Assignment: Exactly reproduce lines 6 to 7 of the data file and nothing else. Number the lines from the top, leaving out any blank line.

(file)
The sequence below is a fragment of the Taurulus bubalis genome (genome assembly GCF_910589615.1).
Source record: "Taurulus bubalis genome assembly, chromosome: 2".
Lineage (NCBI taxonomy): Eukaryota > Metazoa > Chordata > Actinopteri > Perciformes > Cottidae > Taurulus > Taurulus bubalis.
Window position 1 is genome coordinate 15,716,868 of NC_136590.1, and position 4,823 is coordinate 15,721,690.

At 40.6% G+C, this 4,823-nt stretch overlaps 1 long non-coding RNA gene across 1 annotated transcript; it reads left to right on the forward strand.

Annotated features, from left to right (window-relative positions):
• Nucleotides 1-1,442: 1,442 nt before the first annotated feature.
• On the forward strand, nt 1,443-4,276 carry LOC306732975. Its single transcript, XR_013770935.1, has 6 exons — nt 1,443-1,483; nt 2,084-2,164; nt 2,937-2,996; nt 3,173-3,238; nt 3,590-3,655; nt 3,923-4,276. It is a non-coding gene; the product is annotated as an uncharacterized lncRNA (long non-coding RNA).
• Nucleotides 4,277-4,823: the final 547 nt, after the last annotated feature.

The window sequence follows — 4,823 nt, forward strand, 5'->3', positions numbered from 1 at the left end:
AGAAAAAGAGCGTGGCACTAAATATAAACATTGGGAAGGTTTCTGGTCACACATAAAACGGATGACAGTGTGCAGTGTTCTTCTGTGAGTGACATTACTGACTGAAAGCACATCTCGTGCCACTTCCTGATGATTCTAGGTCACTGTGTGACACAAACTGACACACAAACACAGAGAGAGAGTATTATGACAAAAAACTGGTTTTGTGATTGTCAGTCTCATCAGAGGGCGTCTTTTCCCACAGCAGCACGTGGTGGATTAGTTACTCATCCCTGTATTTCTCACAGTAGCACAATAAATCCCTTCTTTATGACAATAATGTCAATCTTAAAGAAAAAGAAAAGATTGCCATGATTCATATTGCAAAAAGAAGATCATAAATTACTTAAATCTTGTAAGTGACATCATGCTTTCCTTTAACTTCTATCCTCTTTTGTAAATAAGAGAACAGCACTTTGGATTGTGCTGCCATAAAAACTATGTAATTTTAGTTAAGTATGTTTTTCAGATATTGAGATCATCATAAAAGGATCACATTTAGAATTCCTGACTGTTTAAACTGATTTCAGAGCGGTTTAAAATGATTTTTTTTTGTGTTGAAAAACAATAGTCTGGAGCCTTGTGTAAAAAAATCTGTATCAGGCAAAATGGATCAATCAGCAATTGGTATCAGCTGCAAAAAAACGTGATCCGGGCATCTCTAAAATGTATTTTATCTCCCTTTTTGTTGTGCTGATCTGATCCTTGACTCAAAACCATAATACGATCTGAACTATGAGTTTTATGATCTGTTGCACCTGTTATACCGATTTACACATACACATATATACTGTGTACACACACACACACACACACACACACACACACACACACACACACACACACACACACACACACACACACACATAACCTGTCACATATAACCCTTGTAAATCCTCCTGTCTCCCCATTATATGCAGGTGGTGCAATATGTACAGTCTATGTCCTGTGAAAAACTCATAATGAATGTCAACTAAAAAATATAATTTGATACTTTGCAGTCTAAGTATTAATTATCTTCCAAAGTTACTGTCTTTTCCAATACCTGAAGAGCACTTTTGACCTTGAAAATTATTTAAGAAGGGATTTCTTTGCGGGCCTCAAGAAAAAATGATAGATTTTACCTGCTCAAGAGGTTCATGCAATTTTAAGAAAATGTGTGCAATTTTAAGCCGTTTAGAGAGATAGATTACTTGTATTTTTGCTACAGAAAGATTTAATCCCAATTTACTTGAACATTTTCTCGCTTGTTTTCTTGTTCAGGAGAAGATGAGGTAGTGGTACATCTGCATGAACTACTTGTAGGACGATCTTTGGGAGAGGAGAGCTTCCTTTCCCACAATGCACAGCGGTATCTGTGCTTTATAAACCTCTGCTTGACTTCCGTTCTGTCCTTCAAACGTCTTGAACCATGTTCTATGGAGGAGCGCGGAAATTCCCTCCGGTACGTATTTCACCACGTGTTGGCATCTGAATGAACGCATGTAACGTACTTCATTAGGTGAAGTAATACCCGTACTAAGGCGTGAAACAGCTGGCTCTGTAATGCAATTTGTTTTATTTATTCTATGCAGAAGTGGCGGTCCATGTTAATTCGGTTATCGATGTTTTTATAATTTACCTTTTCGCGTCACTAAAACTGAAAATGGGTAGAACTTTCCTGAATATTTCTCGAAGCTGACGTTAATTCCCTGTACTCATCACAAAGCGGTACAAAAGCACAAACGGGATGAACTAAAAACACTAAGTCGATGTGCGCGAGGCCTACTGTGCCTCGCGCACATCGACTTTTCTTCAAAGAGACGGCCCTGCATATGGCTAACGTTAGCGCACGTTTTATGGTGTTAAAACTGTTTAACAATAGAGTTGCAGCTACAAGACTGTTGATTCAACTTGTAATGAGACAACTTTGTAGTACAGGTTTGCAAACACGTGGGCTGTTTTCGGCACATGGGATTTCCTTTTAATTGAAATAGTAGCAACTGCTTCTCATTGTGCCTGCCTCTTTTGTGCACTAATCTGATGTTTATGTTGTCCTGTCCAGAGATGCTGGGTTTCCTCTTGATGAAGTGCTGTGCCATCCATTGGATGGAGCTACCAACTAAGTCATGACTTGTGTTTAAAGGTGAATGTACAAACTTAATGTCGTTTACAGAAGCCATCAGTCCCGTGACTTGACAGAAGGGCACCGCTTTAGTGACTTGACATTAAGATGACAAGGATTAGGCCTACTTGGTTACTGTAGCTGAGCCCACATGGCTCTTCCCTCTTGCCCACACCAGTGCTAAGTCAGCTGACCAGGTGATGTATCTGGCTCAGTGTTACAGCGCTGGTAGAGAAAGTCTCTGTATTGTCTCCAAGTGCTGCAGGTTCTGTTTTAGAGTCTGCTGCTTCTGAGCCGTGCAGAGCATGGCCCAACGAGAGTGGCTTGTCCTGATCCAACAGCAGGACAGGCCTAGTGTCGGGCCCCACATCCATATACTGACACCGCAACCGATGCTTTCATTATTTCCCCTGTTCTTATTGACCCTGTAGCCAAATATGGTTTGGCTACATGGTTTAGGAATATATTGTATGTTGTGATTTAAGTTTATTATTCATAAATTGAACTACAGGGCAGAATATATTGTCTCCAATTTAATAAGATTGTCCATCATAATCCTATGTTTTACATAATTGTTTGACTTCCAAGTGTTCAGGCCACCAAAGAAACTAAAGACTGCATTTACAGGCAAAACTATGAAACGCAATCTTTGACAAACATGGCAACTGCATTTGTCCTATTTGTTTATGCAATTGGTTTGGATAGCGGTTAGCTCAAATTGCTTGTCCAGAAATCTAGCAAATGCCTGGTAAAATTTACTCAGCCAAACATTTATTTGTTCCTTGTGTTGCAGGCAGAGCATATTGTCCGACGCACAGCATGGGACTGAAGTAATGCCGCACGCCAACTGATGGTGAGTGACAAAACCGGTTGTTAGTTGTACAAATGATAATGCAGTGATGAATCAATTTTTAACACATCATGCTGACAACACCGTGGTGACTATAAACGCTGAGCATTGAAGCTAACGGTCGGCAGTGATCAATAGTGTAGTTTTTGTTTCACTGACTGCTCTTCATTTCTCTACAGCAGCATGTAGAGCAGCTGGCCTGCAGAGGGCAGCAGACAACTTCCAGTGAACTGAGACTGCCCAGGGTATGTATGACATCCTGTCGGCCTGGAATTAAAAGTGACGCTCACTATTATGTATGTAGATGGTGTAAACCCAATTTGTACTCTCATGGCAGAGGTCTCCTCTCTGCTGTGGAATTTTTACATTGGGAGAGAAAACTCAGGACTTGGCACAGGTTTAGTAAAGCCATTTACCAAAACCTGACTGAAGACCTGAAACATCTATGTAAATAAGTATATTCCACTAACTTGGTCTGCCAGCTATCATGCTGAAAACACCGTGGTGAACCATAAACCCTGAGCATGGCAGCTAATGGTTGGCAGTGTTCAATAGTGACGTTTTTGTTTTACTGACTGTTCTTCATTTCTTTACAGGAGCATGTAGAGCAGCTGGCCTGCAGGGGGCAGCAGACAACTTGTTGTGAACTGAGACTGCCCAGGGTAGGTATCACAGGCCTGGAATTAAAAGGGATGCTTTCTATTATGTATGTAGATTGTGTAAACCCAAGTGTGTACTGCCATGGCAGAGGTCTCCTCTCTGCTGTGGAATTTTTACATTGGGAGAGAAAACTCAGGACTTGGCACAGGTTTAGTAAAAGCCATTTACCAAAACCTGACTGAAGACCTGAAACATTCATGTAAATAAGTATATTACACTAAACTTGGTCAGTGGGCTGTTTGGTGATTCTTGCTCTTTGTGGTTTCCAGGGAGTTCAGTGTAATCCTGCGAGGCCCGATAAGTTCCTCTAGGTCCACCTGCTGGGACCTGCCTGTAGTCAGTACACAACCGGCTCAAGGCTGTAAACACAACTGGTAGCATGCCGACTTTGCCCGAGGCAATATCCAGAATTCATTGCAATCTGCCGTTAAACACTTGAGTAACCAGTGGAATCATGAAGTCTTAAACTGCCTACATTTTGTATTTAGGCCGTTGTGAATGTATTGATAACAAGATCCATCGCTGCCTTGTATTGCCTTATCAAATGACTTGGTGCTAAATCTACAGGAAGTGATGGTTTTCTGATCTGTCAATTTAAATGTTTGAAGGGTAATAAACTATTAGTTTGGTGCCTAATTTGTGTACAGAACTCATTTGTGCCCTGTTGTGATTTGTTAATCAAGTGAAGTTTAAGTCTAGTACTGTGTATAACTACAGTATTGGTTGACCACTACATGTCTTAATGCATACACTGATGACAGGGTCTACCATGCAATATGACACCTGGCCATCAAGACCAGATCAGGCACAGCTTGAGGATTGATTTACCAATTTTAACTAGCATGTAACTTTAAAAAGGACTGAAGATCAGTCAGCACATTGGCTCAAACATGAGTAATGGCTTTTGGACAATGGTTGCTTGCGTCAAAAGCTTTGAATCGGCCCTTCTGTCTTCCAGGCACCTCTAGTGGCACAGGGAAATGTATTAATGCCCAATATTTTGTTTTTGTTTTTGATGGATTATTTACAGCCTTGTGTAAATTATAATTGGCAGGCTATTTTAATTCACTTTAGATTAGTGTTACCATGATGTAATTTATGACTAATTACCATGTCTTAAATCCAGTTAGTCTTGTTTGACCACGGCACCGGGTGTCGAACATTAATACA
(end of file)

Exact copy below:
Annotated features, from left to right (window-relative positions):
• Nucleotides 1-1,442: 1,442 nt before the first annotated feature.